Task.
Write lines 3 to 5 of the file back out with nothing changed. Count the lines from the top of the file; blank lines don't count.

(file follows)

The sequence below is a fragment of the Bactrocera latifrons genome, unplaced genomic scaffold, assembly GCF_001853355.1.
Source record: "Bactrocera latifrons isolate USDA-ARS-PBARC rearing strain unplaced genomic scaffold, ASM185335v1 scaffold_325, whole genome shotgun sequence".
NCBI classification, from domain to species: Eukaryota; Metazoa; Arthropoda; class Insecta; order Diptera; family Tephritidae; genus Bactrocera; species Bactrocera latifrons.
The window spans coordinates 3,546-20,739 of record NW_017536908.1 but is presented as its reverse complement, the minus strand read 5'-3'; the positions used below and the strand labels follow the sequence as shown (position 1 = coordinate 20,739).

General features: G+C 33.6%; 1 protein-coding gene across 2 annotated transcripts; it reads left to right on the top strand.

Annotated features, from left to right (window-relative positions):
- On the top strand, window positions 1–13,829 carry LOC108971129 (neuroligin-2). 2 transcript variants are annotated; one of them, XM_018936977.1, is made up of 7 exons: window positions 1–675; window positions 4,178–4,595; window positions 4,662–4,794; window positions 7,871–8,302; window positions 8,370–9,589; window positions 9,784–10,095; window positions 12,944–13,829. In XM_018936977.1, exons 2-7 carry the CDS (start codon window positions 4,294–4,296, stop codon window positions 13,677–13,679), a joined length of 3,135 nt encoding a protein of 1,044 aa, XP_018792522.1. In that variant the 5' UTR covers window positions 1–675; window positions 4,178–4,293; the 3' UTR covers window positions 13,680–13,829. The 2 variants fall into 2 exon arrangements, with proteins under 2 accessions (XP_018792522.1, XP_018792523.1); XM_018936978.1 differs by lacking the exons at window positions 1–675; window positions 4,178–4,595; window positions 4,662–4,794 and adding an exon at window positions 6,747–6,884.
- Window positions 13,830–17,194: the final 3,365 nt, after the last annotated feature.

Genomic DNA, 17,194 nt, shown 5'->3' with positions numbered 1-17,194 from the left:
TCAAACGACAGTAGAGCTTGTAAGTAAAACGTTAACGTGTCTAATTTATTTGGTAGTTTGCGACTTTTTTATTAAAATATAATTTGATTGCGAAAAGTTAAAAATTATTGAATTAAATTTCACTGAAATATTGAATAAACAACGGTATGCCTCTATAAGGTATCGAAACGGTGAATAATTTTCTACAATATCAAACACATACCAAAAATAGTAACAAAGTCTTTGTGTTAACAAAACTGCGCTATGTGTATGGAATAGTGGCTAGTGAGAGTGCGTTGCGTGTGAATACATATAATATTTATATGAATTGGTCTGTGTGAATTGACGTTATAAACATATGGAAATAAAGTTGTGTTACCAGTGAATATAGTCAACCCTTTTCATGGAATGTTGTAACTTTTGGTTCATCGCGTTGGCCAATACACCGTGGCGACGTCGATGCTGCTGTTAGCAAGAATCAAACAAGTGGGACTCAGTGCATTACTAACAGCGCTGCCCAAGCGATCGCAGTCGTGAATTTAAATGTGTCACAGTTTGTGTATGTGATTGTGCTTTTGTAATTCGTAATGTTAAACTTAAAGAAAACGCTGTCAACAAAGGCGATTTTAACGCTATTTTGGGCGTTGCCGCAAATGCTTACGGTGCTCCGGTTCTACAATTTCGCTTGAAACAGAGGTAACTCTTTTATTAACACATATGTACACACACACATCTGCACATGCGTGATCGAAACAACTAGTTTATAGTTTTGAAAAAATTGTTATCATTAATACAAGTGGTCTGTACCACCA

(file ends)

NCBI classification, from domain to species: Eukaryota; Metazoa; Arthropoda; class Insecta; order Diptera; family Tephritidae; genus Bactrocera; species Bactrocera latifrons.
The window spans coordinates 3,546-20,739 of record NW_017536908.1 but is presented as its reverse complement, the minus strand read 5'-3'; the positions used below and the strand labels follow the sequence as shown (position 1 = coordinate 20,739).

General features: G+C 33.6%; 1 protein-coding gene across 2 annotated transcripts; it reads left to right on the top strand.